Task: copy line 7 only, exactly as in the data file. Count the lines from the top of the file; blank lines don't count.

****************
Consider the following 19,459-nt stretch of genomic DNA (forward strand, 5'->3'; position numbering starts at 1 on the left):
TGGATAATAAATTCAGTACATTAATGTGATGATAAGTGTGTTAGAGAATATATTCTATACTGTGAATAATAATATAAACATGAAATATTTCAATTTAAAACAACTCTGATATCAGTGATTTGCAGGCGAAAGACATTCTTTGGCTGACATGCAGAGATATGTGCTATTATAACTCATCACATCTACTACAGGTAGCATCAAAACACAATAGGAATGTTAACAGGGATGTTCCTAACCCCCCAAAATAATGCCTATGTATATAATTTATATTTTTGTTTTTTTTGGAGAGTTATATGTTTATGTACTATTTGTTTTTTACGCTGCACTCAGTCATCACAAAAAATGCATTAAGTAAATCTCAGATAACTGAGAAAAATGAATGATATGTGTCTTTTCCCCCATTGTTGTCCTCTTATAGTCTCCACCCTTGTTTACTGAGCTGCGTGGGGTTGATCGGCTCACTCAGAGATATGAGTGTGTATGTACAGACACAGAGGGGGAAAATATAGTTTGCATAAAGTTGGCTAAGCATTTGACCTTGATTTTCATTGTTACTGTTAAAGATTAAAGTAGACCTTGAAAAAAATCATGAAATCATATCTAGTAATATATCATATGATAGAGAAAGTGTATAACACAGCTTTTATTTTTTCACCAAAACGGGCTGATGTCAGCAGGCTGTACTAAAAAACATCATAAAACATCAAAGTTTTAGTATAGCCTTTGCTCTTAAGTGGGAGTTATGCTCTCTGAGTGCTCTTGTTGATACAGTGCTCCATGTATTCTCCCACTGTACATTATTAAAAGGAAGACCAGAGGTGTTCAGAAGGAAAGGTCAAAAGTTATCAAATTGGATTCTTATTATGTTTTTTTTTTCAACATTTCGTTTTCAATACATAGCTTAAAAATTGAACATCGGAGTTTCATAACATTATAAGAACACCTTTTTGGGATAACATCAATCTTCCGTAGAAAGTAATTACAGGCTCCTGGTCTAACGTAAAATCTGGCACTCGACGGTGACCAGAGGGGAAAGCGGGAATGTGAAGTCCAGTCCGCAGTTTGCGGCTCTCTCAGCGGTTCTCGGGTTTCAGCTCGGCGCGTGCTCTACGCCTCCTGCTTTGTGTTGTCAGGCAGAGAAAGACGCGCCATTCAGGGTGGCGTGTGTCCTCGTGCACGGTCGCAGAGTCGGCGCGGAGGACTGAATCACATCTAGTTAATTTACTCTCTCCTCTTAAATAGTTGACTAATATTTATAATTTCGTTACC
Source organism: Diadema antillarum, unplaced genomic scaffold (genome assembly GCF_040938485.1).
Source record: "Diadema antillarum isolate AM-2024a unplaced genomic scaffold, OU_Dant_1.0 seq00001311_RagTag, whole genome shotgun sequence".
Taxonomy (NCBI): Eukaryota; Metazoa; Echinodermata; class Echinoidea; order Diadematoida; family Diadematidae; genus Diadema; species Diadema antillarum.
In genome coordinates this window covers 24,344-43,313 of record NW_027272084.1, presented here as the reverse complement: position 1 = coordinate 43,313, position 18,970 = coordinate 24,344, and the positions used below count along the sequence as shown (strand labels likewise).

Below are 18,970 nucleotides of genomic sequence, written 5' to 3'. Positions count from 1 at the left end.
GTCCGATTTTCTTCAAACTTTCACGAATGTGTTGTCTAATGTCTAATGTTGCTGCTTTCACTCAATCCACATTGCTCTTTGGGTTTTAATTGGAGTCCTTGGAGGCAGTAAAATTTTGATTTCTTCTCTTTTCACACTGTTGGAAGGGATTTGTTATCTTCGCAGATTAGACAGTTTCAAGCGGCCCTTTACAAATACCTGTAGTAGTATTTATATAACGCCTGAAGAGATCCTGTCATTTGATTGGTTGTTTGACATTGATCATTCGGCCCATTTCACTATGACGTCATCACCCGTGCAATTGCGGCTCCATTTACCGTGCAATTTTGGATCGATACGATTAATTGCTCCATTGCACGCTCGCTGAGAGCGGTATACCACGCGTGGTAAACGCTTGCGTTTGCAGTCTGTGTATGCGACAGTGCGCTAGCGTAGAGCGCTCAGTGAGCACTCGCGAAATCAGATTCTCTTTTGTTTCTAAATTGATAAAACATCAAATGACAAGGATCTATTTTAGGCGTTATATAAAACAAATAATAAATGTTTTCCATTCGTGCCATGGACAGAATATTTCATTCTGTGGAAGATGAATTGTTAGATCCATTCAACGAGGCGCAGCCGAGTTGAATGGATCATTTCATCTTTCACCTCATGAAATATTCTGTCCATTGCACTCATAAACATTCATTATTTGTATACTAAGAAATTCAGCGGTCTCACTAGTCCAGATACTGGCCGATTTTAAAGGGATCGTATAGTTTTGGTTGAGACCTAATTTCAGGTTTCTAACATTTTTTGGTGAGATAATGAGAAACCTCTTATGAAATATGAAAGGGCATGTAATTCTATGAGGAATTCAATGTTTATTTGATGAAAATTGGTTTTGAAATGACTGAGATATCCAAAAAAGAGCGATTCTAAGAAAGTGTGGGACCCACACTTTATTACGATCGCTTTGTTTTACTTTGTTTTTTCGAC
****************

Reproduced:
Below are 18,970 nucleotides of genomic sequence, written 5' to 3'. Positions count from 1 at the left end.